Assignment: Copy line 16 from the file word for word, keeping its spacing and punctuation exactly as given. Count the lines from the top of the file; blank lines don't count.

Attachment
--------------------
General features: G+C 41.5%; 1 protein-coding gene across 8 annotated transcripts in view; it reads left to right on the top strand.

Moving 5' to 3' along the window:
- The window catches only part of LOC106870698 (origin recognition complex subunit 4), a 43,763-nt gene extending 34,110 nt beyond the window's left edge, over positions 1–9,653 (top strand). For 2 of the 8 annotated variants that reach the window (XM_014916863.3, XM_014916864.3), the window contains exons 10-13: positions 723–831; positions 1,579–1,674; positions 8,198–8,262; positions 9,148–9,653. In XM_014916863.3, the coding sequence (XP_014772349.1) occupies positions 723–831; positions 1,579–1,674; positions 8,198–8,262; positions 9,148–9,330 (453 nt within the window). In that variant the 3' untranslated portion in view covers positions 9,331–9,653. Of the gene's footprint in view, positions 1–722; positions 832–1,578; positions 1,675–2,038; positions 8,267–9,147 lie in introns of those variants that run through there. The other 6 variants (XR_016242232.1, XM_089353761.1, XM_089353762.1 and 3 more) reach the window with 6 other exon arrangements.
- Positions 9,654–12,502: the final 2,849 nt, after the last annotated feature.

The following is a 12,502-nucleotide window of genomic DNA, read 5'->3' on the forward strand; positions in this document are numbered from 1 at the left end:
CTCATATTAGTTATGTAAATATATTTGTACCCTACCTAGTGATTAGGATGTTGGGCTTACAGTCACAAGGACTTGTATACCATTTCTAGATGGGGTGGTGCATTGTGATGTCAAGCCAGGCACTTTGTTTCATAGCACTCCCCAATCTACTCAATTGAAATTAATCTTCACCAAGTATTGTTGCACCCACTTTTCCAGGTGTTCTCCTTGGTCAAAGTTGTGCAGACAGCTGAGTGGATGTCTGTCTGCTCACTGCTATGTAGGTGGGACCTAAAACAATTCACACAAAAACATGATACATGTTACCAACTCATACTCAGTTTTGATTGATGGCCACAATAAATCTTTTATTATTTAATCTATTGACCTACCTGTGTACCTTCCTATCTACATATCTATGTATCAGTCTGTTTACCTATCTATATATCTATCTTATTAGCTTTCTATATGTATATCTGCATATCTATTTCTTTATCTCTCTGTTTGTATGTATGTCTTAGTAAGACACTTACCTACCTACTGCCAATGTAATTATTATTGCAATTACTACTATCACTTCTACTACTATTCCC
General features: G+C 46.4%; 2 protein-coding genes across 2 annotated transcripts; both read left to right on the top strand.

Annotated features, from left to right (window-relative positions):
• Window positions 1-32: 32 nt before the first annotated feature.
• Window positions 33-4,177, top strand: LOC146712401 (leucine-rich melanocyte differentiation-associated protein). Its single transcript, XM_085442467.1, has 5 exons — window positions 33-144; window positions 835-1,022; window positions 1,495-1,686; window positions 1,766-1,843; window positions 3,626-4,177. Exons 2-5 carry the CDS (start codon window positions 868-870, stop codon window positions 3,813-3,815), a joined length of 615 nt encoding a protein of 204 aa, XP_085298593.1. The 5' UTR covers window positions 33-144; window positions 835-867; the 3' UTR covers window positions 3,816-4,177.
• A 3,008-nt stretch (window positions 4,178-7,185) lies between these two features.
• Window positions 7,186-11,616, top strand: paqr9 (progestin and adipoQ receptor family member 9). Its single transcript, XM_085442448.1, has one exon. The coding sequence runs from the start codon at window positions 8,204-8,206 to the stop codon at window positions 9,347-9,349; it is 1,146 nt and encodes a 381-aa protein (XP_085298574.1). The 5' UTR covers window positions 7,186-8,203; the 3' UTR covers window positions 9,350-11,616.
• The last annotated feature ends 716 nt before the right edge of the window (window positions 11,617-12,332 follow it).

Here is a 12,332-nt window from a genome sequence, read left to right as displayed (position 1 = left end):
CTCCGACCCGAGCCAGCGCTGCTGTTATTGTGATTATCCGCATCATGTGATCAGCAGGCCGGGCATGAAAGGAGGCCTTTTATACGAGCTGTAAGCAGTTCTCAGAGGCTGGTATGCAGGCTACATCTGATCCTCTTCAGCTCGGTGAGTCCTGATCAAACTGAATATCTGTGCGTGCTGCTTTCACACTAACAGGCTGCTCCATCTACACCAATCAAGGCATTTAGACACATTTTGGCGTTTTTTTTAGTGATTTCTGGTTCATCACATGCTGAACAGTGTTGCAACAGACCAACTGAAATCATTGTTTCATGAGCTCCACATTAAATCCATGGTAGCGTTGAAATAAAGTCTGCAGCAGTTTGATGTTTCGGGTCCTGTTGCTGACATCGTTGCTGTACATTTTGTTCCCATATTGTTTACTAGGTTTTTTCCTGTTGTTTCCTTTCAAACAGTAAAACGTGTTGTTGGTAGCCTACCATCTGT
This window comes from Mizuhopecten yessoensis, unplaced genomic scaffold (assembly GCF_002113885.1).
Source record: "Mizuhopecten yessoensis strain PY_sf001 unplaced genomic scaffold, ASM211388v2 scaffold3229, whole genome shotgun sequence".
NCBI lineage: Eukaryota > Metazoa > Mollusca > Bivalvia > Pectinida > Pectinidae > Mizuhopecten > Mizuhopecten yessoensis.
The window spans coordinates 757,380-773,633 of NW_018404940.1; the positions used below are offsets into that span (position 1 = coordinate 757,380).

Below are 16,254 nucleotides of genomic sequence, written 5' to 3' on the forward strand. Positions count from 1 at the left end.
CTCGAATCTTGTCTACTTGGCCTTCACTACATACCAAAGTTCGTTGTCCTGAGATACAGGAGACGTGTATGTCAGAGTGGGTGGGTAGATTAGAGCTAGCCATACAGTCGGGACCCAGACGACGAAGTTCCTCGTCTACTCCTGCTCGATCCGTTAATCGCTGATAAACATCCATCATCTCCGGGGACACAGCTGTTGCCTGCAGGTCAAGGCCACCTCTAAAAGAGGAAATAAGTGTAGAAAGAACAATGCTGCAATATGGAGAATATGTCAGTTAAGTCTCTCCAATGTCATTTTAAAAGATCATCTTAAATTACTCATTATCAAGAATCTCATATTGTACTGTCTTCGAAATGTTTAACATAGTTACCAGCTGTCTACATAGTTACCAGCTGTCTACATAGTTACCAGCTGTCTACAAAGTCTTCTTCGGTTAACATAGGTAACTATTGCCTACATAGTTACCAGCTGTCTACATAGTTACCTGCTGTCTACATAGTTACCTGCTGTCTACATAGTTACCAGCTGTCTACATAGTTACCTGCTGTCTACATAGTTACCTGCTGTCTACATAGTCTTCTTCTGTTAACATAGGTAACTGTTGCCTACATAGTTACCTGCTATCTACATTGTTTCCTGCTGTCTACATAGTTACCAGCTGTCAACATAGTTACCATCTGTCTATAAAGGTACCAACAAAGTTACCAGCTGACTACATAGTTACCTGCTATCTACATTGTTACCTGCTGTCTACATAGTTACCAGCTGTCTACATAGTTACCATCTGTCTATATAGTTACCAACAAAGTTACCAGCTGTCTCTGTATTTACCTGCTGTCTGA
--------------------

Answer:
This window comes from Mizuhopecten yessoensis, unplaced genomic scaffold (assembly GCF_002113885.1).